New school taking shape in Tyler, MNJanuary 2, 2020
Heartland grant helps city extend utility services to site
The Russell-Tyler-Ruthton (RTR) Public School District will soon have a new home as construction continues on a $35 million facility in Tyler, MN.
The district is a consolidation of three communities in southwest Minnesota. The new school will house students age preschool through 12th grade.
Progress has been steady since officials broke ground in October 2019. The goal is to hold classes in the new building in the fall of 2021.
The campus is located on the west end of Tyler on 140 acres which did not previously have infrastructure installed. The city recently extended electrical service to the site to help keep the project on track.
“Electricity had to be installed to the new school site in order for construction to continue,” said Tyler City Administrator Stephanie LaBrune. “We fully support this project because it will benefit the community and we will do our part to help keep it moving forward.”
To ease the city’s cost burden of extending service, officials applied for an economic development grant from wholesale power supplier, Heartland Consumers Power District.
Strong support for new facility
Voters in the RTR School District approved the new school in February of 2019. The election showed about 75 percent turnout with 63 percent voting in favor of the proposal.
RTR Superintendent Dave Marlette credited supporters from throughout the school district for the milestone. “It was much more than just a small group of people. Families from a wide area will be helped by the district’s decision,” he told the Marshall Independent.
The 159,000-square foot building will replace three older buildings: the K-5 elementary school in Ruthton, the 6-8 junior high in Russell and the senior high for grades 9-12 in Tyler.
City support essential to project
RTR will trade its existing school property in Tyler for the new site. The city will take over the current school site and plans to convert it to residential housing.
The city has supported the project from the beginning, seeing the long-term benefits a new facility will bring to the community.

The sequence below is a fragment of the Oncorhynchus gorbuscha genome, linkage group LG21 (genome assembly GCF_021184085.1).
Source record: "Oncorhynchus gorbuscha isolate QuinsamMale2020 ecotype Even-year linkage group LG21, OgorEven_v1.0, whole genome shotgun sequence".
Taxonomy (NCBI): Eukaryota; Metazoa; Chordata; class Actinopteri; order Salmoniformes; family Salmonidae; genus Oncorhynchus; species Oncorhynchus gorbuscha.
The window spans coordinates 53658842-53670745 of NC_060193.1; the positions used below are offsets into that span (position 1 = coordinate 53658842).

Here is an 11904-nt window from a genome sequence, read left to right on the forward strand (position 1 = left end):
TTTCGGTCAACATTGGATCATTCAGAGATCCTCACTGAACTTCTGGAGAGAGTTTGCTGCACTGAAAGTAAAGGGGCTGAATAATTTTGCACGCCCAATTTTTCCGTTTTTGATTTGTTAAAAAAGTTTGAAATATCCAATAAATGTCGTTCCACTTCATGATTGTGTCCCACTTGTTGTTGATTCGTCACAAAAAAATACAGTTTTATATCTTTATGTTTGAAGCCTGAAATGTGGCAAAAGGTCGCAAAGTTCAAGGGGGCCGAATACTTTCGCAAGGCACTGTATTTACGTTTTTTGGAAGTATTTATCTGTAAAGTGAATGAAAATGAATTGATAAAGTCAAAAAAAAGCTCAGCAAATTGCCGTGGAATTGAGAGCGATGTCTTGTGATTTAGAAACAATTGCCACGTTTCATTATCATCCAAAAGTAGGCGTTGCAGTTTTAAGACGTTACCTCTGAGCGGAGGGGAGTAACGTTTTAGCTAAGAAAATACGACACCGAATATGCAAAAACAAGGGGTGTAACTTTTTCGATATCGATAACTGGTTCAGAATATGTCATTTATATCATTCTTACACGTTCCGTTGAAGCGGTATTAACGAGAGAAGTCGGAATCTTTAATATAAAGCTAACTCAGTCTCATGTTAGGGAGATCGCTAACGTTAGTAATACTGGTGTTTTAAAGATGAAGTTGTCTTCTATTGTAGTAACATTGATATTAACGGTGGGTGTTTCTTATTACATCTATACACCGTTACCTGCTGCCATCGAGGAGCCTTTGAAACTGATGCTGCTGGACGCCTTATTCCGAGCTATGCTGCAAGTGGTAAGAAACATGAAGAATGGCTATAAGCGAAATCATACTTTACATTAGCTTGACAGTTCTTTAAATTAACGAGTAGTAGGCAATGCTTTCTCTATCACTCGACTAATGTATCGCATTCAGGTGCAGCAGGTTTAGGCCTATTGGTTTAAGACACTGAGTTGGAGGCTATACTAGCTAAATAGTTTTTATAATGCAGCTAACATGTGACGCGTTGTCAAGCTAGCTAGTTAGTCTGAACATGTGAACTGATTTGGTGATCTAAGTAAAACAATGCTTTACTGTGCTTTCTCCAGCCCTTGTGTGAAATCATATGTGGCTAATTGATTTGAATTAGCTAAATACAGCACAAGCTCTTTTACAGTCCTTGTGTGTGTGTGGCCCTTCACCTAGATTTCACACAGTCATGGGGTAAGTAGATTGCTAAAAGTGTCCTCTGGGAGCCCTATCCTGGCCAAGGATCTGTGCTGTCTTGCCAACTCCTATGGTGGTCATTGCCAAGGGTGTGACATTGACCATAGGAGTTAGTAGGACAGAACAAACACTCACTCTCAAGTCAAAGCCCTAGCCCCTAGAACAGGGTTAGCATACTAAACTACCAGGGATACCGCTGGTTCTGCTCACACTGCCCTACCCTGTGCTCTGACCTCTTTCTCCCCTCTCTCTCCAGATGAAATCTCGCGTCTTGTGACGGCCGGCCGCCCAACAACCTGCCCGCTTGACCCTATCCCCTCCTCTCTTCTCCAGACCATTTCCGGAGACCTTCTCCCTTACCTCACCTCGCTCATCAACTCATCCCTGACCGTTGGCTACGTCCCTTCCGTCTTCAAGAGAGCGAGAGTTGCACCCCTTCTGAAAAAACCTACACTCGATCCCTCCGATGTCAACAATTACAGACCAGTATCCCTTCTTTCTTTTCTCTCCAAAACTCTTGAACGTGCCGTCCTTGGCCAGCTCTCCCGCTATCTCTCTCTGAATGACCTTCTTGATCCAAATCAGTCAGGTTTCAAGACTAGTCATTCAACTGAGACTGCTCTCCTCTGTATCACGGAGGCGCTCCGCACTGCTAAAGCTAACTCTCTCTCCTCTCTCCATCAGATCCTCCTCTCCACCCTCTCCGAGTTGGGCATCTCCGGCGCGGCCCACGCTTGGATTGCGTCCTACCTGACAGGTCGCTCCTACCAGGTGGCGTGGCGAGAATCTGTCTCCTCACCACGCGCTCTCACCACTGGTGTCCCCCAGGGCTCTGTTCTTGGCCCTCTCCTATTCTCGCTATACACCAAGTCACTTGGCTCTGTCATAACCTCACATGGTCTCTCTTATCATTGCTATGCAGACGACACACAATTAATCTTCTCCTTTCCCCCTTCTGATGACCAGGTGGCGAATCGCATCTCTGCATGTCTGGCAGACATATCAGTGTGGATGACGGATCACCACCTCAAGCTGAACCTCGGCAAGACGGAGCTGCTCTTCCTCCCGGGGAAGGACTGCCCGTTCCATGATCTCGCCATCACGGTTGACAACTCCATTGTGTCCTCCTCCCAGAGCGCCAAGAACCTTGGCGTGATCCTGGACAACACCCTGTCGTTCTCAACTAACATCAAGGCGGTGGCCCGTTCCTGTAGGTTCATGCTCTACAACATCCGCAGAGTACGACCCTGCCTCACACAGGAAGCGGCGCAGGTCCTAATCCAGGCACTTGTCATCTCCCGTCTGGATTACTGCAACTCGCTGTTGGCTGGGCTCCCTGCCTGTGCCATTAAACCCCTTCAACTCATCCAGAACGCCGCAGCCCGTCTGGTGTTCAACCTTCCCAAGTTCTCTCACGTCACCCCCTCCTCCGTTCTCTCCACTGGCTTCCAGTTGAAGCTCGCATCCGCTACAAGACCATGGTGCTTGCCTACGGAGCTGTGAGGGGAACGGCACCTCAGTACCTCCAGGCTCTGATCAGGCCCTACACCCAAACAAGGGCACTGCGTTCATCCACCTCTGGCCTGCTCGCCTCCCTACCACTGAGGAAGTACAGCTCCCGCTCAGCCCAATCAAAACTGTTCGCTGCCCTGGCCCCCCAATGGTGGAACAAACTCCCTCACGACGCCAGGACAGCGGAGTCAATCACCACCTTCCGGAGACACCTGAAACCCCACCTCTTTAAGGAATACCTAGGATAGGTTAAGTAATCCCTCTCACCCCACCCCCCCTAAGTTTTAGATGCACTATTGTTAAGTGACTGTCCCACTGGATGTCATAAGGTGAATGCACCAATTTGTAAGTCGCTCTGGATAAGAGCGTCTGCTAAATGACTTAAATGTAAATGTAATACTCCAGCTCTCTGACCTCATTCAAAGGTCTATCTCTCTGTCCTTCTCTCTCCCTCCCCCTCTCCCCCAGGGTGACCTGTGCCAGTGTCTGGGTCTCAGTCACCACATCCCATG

The city received a $5,000 economic development grant from Heartland Consumers Power District to help cover costs for the extension of services. As wholesale electric power provider to the city, Heartland is a partner in community development.
“Schools are the backbone of rural communities,” said Casey Crabtree, Heartland director of economic development and governmental affairs. “The city of Tyler has been instrumental in helping move this project forward and we are happy to play a small part in ensuring a bright future for the RTR school district.”
With infrastructure in place, construction has been able to move forward with little interference. In mid-December, the site manager reported progress on footings and foundations to the RTR school board.
“As we pass the first of the year, we’ll be moving into precast,” said R.A. Morton Site Manager Michael Beach. “The first week or two of January you should start to see some vertical evidence that we’re working.”
A bright future
The school is just one of several major projects underway in Tyler. The city is also working with Avera Health to construct a new medical facility, and is pursuing funding for reconstruction of the sanitary sewer system.
LaBrune believes the school is just the spark the community needs.
“Once the school is built, the outlook for future development is brighter,” she said.
Featured image: Heartland Customer Relations Manager Kelly Dybdahl, right, presents an economic development grant to Tyler City Administrator Stephanie Labrune for help with the school project.